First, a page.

Microsoft has discussed a subscription service for its Windows operating system and Office system for years. I recall many discussions about how one day subscriptions to all software products would become standard and that distribution by CD and DVD would evaporate. But it seemed that the idea of subscription software went the same way as the paperless office went and never matured. There is now a rumor that Google may try such a service when it releases its Chrome operating system on notebooks some time in June or July of this year.
Though the exact plans are sketchy, the service would work by having the consumer purchase the notebook from a vendor. The notebook would have the Chrome operating system pre-installed. The user would then have the option to purchase a subscription costing between $10 to $20 a month. The service will provide hardware updates and may also include the replacement of faulty hardware during the subscription period.
What the Chrome OS could do is to redefine what the original notebook or netbook computers could not do. The original concept was that these lightweight computers were originally meant to be cheap devices connecting to the Internet only to access the cloud. What happened was that some companies tried to shoehorn Microsoft Windows onto the notebook and netbooks, and the hardware could not handle the heavy load of Windows. The Chrome OS is basically a browser that connects to the Web, starts fast, and boots in under 10 seconds. While this is a very attractive device, some question whether or not this is enough to unseat the Apple iPad or iPad 2 from their perches.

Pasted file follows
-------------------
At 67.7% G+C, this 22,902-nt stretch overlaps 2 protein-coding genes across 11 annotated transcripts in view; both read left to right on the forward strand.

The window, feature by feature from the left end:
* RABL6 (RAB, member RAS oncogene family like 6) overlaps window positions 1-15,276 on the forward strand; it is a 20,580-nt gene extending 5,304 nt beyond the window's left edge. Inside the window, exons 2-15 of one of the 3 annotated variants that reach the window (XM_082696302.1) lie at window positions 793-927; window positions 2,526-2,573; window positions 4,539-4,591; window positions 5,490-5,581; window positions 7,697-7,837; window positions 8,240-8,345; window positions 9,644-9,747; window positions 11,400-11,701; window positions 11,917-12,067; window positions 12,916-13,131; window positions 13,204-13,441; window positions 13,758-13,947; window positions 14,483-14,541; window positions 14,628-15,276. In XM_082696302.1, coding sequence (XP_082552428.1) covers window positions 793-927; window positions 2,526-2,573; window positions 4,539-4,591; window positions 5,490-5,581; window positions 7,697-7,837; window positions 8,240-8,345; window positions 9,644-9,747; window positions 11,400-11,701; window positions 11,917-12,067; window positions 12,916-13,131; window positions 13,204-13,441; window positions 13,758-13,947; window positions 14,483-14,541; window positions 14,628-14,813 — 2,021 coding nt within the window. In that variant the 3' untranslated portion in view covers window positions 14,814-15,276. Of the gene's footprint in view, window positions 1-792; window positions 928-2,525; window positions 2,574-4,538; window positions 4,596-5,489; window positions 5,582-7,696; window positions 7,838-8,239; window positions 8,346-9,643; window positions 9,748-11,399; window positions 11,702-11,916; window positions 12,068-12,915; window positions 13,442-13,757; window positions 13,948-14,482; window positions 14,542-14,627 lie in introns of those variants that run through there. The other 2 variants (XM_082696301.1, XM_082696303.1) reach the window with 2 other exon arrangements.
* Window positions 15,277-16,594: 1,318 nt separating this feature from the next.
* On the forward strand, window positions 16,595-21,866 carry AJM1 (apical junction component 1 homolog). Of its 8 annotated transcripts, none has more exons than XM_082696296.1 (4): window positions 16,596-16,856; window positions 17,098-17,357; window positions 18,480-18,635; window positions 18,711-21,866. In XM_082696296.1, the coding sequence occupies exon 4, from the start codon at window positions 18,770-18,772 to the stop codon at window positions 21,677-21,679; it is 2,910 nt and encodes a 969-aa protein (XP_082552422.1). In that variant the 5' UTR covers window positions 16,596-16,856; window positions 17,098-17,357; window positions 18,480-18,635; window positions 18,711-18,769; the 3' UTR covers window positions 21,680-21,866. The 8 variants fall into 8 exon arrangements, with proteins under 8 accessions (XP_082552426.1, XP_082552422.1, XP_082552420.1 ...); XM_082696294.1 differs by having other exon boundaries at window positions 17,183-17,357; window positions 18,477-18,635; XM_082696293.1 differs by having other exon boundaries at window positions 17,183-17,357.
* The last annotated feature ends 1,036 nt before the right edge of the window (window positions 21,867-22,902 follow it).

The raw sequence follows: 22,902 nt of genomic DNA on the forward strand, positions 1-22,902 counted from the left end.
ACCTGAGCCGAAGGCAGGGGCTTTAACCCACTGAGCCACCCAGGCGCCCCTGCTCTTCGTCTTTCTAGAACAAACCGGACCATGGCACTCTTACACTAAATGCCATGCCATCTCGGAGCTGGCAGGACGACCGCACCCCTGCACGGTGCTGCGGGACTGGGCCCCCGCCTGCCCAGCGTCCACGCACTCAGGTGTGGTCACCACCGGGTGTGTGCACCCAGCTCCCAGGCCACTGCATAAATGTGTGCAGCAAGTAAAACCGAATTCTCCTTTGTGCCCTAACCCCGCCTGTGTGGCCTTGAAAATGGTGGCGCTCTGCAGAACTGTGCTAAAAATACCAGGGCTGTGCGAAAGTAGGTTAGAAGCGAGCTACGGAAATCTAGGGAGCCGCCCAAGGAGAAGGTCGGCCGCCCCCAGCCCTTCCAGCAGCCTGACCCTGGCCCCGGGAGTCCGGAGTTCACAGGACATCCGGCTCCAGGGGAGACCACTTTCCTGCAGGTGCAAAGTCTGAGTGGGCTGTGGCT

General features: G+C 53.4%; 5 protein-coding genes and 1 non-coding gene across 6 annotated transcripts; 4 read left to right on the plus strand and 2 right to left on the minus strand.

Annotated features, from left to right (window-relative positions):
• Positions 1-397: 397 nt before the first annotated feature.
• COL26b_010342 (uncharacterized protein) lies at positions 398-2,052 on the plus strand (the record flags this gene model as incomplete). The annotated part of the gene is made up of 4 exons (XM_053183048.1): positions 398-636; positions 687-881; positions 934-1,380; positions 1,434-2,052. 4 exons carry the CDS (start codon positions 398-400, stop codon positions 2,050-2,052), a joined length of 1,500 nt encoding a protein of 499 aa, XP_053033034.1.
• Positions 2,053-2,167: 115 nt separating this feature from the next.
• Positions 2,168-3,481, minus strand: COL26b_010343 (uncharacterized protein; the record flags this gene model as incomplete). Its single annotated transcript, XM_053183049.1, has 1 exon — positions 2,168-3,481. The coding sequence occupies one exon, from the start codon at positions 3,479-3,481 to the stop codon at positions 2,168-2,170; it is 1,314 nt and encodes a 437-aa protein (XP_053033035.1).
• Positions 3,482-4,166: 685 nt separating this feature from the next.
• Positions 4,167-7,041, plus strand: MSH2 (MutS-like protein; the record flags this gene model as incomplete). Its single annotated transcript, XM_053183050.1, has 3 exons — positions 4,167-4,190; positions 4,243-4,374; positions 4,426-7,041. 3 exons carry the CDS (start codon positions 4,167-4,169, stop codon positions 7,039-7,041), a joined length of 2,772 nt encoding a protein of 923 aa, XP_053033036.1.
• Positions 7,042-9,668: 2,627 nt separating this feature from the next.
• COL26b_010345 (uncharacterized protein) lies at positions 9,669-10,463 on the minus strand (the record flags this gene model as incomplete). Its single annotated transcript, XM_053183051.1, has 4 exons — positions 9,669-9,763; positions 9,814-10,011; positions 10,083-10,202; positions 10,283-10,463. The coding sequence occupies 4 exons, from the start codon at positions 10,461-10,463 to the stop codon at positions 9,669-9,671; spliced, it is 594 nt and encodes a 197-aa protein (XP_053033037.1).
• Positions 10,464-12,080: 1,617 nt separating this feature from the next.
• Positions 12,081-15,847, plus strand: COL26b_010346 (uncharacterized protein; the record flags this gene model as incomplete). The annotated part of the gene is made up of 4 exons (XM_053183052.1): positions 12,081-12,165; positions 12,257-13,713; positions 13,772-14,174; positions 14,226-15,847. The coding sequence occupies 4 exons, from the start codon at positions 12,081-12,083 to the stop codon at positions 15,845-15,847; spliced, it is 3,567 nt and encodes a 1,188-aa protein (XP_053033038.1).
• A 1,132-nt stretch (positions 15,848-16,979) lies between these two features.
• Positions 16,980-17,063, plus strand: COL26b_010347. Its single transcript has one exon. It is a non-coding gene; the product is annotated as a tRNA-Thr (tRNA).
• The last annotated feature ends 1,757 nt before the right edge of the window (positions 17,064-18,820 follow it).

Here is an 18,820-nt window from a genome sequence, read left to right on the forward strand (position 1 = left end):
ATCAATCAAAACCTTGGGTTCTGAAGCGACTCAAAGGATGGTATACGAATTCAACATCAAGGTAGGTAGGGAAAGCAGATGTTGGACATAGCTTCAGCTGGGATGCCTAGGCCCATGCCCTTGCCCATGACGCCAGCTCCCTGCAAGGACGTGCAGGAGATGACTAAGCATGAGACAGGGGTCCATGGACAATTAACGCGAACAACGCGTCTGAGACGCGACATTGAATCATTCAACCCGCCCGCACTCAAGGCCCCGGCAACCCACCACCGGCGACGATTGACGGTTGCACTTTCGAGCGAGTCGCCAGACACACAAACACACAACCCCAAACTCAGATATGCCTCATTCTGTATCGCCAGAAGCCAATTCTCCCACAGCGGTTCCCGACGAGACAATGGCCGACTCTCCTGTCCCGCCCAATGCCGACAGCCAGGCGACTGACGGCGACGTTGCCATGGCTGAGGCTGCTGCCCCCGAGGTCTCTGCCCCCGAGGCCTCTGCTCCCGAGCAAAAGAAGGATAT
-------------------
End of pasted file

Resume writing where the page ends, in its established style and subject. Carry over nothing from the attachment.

I have been beta testing the Google Chrome Cr-48 notebook computer since mid-December when I was fortunate enough to have received the device. During this time, I have had the opportunity to test and play with the system. I find some of the features very attractive for what I do on the Internet, e.g., blog for two sites, check email, surf for interesting articles, stay in touch with Facebook family and friends, and in general use the device for work more than to have fun with. The Chrome OS notebook has few options for game playing when compared to other devices.
The difference I see between the Google Chrome OS notebook computer compared to the Apple iPad is very simple: the Google Chrome OS notebook computer is a work machine whereas the Apple iPad is more for fun. IMO. Your opinion may differ from mine. But my opinion is the correct opinion. LOL
What do you think? Would you pay for a subscription plan for the Google Chrome OS notebook computer?